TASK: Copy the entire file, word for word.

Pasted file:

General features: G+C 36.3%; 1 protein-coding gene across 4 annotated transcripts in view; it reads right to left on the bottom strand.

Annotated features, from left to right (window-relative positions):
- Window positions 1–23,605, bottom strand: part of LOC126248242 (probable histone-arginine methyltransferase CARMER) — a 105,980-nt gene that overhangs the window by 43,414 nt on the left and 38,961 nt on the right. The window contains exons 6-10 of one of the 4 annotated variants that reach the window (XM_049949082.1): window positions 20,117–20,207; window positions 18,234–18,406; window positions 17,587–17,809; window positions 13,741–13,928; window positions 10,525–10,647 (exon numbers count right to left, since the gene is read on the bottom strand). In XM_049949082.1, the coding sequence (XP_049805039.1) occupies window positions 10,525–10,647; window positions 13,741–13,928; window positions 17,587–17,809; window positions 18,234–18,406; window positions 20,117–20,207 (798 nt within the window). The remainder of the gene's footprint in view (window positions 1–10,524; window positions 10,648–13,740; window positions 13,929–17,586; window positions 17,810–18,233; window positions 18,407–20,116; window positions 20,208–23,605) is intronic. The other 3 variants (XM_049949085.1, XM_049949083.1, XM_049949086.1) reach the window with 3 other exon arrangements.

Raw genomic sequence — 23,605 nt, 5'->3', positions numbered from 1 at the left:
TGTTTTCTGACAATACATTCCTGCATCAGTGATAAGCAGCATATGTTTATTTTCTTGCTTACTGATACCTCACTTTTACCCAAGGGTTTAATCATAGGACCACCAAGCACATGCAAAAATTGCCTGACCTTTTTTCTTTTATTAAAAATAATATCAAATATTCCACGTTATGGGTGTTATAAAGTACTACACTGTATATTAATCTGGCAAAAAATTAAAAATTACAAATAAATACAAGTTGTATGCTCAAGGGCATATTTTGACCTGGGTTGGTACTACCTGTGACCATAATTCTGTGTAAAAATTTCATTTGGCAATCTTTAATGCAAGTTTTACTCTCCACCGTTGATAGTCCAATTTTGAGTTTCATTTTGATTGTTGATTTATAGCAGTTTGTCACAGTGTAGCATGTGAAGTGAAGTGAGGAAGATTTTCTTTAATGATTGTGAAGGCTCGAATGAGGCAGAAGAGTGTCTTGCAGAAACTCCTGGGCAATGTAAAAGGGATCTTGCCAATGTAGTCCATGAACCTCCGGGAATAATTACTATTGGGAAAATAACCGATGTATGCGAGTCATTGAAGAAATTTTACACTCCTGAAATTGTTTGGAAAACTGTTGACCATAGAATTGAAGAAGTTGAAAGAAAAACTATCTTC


General features: G+C 36.3%; 1 protein-coding gene across 4 annotated transcripts in view; it reads right to left on the bottom strand.

Annotated features, from left to right (window-relative positions):
- Window positions 1–23,605, bottom strand: part of LOC126248242 (probable histone-arginine methyltransferase CARMER) — a 105,980-nt gene that overhangs the window by 43,414 nt on the left and 38,961 nt on the right. The window contains exons 6-10 of one of the 4 annotated variants that reach the window (XM_049949082.1): window positions 20,117–20,207; window positions 18,234–18,406; window positions 17,587–17,809; window positions 13,741–13,928; window positions 10,525–10,647 (exon numbers count right to left, since the gene is read on the bottom strand). In XM_049949082.1, the coding sequence (XP_049805039.1) occupies window positions 10,525–10,647; window positions 13,741–13,928; window positions 17,587–17,809; window positions 18,234–18,406; window positions 20,117–20,207 (798 nt within the window). The remainder of the gene's footprint in view (window positions 1–10,524; window positions 10,648–13,740; window positions 13,929–17,586; window positions 17,810–18,233; window positions 18,407–20,116; window positions 20,208–23,605) is intronic. The other 3 variants (XM_049949085.1, XM_049949083.1, XM_049949086.1) reach the window with 3 other exon arrangements.

Raw genomic sequence — 23,605 nt, 5'->3', positions numbered from 1 at the left:
TGTTTTCTGACAATACATTCCTGCATCAGTGATAAGCAGCATATGTTTATTTTCTTGCTTACTGATACCTCACTTTTACCCAAGGGTTTAATCATAGGACCACCAAGCACATGCAAAAATTGCCTGACCTTTTTTCTTTTATTAAAAATAATATCAAATATTCCACGTTATGGGTGTTATAAAGTACTACACTGTATATTAATCTGGCAAAAAATTAAAAATTACAAATAAATACAAGTTGTATGCTCAAGGGCATATTTTGACCTGGGTTGGTACTACCTGTGACCATAATTCTGTGTAAAAATTTCATTTGGCAATCTTTAATGCAAGTTTTACTCTCCACCGTTGATAGTCCAATTTTGAGTTTCATTTTGATTGTTGATTTATAGCAGTTTGTCACAGTGTAGCATGTGAAGTGAAGTGAGGAAGATTTTCTTTAATGATTGTGAAGGCTCGAATGAGGCAGAAGAGTGTCTTGCAGAAACTCCTGGGCAATGTAAAAGGGATCTTGCCAATGTAGTCCATGAACCTCCGGGAATAATTACTATTGGGAAAATAACCGATGTATGCGAGTCATTGAAGAAATTTTACACTCCTGAAATTGTTTGGAAAACTGTTGACCATAGAATTGAAGAAGTTGAAAGAAAAACTATCTTC